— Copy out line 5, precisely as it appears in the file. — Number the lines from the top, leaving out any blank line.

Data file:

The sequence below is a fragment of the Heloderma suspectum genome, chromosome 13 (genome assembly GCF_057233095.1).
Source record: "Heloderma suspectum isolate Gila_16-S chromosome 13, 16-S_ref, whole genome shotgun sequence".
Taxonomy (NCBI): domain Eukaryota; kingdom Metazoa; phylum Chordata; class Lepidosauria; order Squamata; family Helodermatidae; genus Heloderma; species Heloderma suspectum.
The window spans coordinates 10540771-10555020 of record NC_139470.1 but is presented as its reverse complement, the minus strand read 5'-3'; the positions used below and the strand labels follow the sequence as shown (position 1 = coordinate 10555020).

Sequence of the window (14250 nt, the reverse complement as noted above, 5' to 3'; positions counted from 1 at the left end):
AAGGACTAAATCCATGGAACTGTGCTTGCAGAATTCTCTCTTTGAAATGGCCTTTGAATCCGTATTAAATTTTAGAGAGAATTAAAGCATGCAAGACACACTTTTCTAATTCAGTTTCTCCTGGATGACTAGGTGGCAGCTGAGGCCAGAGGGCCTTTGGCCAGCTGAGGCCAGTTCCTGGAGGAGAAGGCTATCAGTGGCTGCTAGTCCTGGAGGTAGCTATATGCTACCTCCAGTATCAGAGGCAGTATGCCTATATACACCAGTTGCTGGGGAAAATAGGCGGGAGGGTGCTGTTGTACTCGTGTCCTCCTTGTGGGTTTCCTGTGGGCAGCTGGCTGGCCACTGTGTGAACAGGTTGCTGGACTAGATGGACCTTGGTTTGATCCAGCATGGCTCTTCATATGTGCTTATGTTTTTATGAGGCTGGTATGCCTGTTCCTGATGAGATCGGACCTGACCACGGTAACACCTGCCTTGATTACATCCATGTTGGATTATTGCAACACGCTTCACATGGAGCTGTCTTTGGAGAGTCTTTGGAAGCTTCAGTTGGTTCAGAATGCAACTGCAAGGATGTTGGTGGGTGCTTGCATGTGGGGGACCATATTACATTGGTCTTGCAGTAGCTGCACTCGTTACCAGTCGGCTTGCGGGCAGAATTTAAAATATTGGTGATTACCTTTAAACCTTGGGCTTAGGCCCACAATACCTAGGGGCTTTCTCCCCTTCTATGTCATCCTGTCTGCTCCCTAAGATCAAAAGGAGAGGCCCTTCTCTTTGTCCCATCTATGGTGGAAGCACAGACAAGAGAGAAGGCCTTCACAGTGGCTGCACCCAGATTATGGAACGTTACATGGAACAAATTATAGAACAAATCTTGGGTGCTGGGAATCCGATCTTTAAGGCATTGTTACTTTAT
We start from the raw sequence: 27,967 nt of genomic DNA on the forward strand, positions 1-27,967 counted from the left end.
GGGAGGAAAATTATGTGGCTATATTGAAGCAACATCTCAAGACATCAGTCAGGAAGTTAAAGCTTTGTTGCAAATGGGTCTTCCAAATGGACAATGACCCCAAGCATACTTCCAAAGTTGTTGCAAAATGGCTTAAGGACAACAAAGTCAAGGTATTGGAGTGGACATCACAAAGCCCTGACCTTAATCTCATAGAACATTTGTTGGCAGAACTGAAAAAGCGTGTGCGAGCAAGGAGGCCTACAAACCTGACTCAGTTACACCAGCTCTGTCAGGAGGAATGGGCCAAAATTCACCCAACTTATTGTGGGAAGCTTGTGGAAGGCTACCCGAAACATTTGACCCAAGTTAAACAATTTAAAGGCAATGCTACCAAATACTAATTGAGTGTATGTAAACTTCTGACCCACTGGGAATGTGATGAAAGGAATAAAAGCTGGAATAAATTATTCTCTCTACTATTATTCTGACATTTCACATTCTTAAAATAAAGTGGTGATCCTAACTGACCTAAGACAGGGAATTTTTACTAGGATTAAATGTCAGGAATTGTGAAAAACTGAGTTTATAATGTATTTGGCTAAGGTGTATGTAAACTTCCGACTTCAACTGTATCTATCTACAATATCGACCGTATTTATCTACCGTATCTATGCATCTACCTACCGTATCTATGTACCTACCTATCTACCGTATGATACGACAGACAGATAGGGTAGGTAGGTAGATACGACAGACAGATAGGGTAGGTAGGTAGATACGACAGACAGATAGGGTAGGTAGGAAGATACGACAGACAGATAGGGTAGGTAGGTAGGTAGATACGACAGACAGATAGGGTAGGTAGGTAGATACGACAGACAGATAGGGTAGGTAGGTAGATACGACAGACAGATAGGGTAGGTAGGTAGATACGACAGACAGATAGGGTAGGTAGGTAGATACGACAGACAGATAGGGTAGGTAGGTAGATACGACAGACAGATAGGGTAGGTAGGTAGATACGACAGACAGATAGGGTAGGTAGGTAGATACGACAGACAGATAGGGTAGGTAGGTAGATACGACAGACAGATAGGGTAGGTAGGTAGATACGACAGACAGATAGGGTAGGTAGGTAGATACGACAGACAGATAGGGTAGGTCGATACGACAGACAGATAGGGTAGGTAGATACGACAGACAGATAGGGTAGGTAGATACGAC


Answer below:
Sequence of the window (14250 nt, the reverse complement as noted above, 5' to 3'; positions counted from 1 at the left end):